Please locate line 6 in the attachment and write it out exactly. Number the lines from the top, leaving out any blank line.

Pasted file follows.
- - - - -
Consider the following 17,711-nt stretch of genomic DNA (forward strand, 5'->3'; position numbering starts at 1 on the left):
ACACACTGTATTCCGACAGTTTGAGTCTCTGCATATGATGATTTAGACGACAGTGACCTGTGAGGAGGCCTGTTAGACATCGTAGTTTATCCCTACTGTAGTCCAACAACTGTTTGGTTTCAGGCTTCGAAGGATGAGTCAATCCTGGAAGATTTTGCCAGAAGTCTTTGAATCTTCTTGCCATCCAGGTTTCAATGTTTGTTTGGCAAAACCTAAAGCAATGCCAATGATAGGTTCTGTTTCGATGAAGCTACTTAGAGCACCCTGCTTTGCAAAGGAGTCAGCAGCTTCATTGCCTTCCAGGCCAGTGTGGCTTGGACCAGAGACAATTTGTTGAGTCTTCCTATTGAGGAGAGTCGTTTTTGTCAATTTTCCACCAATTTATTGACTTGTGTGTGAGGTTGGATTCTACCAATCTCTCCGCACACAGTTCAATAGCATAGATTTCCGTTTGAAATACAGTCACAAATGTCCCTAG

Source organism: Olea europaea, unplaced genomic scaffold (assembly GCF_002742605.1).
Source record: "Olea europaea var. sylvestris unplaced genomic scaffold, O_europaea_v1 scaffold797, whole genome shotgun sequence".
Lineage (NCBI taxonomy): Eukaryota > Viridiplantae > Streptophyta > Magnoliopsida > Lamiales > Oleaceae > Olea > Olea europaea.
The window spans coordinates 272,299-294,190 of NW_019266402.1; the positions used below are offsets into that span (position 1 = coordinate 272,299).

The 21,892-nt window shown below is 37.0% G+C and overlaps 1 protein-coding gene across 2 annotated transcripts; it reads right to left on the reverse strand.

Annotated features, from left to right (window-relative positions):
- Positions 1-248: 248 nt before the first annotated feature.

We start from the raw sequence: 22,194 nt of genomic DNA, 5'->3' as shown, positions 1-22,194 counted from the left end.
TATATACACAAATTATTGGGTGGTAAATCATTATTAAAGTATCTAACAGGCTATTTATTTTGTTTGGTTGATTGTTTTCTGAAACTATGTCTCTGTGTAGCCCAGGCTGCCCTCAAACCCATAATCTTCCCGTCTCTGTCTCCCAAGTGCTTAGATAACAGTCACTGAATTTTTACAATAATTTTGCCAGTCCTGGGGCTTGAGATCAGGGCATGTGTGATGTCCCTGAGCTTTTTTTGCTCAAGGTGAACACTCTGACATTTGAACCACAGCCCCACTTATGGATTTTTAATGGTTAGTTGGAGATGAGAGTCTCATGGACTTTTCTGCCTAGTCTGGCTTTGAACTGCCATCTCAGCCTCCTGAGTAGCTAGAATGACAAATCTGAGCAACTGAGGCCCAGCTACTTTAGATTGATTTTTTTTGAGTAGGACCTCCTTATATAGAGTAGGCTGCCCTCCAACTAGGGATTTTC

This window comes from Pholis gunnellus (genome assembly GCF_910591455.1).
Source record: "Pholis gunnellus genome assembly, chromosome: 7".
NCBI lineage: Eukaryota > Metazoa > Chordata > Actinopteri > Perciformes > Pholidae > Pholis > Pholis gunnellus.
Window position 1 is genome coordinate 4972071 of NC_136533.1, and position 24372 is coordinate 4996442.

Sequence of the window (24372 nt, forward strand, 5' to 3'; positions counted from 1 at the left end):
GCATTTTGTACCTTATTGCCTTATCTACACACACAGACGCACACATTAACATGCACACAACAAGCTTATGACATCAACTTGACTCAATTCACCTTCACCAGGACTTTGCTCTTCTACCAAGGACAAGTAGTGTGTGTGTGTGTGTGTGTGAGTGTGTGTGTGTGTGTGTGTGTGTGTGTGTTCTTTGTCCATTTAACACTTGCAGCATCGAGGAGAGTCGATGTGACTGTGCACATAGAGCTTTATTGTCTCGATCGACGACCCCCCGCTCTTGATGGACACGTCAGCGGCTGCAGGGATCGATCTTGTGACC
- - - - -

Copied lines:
The window spans coordinates 272,299-294,190 of NW_019266402.1; the positions used below are offsets into that span (position 1 = coordinate 272,299).